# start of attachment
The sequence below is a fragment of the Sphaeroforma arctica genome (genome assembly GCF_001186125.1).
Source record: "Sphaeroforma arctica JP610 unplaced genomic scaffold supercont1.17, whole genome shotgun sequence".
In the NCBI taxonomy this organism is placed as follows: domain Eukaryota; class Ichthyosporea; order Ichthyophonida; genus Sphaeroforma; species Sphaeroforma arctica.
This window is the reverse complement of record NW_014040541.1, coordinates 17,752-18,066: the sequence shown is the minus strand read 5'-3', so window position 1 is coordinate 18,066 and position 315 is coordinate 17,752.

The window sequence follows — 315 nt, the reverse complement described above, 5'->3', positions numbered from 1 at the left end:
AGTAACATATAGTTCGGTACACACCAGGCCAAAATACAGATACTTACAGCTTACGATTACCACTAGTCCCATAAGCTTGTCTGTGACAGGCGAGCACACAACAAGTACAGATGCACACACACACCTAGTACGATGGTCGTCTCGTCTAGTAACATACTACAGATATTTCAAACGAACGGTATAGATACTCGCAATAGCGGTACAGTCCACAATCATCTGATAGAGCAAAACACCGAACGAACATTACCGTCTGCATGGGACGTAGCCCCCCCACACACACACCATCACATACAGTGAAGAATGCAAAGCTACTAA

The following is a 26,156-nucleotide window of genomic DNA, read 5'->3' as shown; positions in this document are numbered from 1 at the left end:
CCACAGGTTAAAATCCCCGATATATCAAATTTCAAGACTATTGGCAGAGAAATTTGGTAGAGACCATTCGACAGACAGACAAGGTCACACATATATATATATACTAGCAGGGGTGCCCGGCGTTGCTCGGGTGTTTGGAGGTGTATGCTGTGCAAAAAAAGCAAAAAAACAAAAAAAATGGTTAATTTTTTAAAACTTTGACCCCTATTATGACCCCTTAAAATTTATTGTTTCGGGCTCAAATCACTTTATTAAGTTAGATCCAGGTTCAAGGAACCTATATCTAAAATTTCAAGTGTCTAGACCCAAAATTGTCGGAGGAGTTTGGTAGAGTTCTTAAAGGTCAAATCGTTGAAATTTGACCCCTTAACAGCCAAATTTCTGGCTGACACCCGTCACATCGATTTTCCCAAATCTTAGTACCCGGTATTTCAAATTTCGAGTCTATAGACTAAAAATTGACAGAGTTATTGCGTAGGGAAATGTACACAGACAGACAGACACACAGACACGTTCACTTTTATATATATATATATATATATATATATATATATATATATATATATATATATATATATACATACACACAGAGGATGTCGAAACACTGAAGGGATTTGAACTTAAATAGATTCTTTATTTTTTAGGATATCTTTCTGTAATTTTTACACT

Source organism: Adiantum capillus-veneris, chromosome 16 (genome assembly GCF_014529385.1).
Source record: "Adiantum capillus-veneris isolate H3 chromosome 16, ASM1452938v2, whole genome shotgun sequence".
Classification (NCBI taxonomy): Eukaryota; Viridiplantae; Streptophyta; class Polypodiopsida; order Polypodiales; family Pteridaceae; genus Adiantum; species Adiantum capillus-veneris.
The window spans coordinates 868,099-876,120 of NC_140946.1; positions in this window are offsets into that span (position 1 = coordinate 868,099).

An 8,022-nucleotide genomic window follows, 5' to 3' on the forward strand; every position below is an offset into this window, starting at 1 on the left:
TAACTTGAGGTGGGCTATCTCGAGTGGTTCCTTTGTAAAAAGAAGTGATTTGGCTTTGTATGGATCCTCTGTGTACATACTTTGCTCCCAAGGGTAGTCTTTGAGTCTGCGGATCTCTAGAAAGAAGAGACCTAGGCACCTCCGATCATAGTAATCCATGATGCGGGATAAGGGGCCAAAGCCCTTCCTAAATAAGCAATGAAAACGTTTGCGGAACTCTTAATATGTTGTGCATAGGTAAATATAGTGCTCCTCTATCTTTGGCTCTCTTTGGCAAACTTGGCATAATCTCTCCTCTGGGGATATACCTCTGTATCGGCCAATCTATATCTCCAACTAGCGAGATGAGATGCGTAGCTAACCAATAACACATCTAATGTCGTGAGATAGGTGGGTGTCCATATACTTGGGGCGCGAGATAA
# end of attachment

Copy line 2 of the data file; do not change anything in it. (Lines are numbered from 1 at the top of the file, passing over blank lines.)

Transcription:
Source record: "Sphaeroforma arctica JP610 unplaced genomic scaffold supercont1.17, whole genome shotgun sequence".